Recently, Pop sensation Justin Bieber through his socials announced that his face is partially paralyzed by a viral condition called Ramsay Hunt syndrome. In a video posted on his Instagram account, the singer explained that the condition has left him unable to move half of his face. This has prompted him to postpone his upcoming events.

"Obviously, as you can probably see from my face, I have this syndrome called Ramsay Hunt syndrome and it is from this virus that attacks the nerve in my ear and my facial nerves and has caused my face to have paralysis," he said. "As you can see, this eye is not blinking," he continued. "I can't smile with this side of my face, this nostril will not move, so there is full paralysis in this side of my face."

So, what exactly is Ramsay Hunt Syndrome, how is it diagnosed, and how is it treated? Let us take a closer look.

What is Ramsay Hunt Syndrome?

Ramsay Hunt syndrome is a neurological condition caused by the varicella-zoster virus, the same virus that causes chickenpox in children and shingles in adults. The virus can linger in your body for your entire life, even long after you have recovered from chickenpox, and reawaken to irritate and inflame the nerves in your face.

Reactivation of the varicella-zoster virus results in shingles and, in some cases, develops into Ramsay Hunt syndrome. The reason why the virus reactivates and affects the facial nerve in Ramsay Hunt syndrome is unknown.


The illness affects men and women equally and can result in:

  • Weakness on one side of the face that causes difficulty closing one eye, eating (food falls out of the weak corner of the mouth), making expressions, and making fine movements of the face, as well as facial droop and paralysis on one side of the face
  • Severe pain in the ear
  • Painful rash on the eardrum, ear canal, earlobe, tongue, and roof of the mouth on the side with the affected nerve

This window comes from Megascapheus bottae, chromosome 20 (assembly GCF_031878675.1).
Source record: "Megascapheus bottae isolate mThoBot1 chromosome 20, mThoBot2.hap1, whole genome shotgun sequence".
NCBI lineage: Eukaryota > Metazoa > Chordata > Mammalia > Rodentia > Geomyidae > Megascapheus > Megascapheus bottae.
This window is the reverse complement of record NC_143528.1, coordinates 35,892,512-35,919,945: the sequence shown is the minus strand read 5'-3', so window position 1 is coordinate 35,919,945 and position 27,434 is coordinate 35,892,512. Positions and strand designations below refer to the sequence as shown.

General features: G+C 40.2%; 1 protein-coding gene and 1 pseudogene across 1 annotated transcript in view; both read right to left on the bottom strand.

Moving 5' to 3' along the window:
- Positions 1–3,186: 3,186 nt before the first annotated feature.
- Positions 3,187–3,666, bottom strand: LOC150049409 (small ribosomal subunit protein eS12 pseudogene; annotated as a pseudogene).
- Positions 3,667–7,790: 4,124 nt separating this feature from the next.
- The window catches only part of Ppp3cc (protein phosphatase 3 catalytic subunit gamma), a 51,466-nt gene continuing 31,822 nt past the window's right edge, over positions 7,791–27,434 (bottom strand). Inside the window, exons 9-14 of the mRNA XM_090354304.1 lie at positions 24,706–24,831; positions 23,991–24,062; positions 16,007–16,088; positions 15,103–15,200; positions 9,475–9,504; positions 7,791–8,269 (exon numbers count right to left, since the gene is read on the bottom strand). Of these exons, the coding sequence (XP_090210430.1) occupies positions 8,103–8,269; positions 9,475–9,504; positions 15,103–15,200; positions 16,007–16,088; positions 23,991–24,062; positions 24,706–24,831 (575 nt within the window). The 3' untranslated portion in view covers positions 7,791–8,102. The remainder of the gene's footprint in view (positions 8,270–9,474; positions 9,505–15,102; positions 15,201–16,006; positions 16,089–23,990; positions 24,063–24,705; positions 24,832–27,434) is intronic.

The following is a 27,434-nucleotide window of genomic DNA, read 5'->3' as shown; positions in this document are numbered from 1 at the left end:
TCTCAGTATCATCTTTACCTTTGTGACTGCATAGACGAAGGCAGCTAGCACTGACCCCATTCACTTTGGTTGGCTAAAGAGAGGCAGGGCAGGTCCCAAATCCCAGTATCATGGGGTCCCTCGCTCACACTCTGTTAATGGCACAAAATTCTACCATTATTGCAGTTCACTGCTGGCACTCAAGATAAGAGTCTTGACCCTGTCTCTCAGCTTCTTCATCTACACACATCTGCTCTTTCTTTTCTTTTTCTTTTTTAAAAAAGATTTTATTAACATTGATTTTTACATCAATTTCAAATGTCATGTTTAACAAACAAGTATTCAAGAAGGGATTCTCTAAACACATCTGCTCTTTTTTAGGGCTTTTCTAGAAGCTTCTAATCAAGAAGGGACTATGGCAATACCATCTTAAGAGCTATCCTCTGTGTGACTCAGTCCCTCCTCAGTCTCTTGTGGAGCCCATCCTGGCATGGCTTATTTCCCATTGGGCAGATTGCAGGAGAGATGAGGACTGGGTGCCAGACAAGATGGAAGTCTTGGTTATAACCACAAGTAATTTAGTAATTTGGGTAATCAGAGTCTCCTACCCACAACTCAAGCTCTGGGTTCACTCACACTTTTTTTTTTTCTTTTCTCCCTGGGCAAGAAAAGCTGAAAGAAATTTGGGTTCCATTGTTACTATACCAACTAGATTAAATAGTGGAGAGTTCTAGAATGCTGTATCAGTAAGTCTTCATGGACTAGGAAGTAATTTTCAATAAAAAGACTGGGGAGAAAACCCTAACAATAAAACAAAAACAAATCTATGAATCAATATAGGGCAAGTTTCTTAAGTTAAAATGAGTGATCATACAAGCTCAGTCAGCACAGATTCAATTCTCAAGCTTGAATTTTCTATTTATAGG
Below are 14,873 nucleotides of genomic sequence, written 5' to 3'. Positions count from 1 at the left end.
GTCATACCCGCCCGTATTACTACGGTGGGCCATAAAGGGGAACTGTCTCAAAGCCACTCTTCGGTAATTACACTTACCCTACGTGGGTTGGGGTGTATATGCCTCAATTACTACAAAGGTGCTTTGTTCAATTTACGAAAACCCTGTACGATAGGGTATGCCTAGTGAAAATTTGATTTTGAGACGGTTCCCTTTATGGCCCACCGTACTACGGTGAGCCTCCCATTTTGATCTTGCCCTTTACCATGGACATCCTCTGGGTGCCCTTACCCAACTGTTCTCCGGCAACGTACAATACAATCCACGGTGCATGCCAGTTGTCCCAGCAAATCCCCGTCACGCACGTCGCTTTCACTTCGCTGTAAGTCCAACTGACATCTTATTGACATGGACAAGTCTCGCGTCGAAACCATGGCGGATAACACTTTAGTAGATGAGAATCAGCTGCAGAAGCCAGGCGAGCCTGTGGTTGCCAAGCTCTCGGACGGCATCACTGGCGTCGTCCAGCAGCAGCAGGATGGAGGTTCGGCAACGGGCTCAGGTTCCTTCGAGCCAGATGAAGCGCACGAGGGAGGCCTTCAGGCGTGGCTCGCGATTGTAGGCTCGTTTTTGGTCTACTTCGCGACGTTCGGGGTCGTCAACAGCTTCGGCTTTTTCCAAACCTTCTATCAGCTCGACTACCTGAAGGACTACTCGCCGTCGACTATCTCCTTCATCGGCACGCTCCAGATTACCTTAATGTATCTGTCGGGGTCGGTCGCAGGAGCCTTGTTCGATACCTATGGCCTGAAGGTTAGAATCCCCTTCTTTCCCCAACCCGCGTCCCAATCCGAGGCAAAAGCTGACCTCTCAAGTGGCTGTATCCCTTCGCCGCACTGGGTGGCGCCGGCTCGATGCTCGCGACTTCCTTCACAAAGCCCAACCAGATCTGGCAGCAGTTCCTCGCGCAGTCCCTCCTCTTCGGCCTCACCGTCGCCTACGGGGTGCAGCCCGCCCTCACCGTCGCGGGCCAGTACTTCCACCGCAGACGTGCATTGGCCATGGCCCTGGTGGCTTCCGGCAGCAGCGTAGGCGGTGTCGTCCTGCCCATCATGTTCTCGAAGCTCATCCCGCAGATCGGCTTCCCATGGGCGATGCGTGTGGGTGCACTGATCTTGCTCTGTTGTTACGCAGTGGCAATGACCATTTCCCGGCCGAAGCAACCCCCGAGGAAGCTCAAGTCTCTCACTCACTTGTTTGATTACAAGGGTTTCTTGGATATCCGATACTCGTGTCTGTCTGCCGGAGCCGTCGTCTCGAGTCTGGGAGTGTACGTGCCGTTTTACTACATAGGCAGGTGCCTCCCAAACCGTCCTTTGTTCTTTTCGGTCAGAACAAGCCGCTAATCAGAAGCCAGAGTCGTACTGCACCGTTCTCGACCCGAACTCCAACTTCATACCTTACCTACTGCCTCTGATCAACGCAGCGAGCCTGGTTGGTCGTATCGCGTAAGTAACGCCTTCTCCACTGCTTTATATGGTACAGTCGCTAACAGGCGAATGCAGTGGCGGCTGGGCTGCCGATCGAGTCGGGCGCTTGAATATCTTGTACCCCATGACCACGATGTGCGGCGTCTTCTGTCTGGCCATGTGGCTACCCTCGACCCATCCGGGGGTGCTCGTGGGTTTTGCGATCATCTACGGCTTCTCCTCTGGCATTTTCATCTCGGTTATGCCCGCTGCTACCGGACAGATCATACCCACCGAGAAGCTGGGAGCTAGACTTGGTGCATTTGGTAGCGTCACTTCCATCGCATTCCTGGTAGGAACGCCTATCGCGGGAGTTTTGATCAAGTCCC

• Hearing loss on one side
  • A sensation of things spinning (vertigo)
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Steroids (such as prednisone) are commonly used to treat severe inflammation. Antiviral medications such as acyclovir and Val acyclovir may be administered.

If the pain persists after the use of steroids, powerful medications may be required. Wear an eye patch when you have a facial weakness to prevent harm to the cornea (corneal abrasion) and other eye damage if the eye does not close completely.
To keep their eyes from drying out, some people use a specific eye lubricant at night and artificial tears throughout the day.

If you have dizziness, your doctor may recommend additional medications.


Ramsay Hunt syndrome complications may include:

  • Permanent hearing loss and facial weakness. For most people, the hearing loss and facial paralysis caused by Ramsay Hunt syndrome are transitory. However, it has the potential to become permanent.
  • Eye damage. Ramsay Hunt syndrome may make it difficult to close the eyelids due to facial paralysis. This in turn may cause damage to the cornea, which protects the eye. This damage may cause eye pain and blurred vision.
  • Postherpetic neuralgia. This agonizing condition occurs when a shingles infection damages nerve fibres. The messages sent by these nerve fibres become confused and exaggerated, causing pain that may last long after other signs and symptoms of Ramsay Hunt syndrome have faded.

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The condition is not contagious, although it can cause chickenpox in persons who have not been vaccinated. Patients are recommended to avoid contact with persons with poor immunity and those who have never had chickenpox or have not been vaccinated against it until the blister scabs come off.

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Featured image: Justin Beiber (Instagram)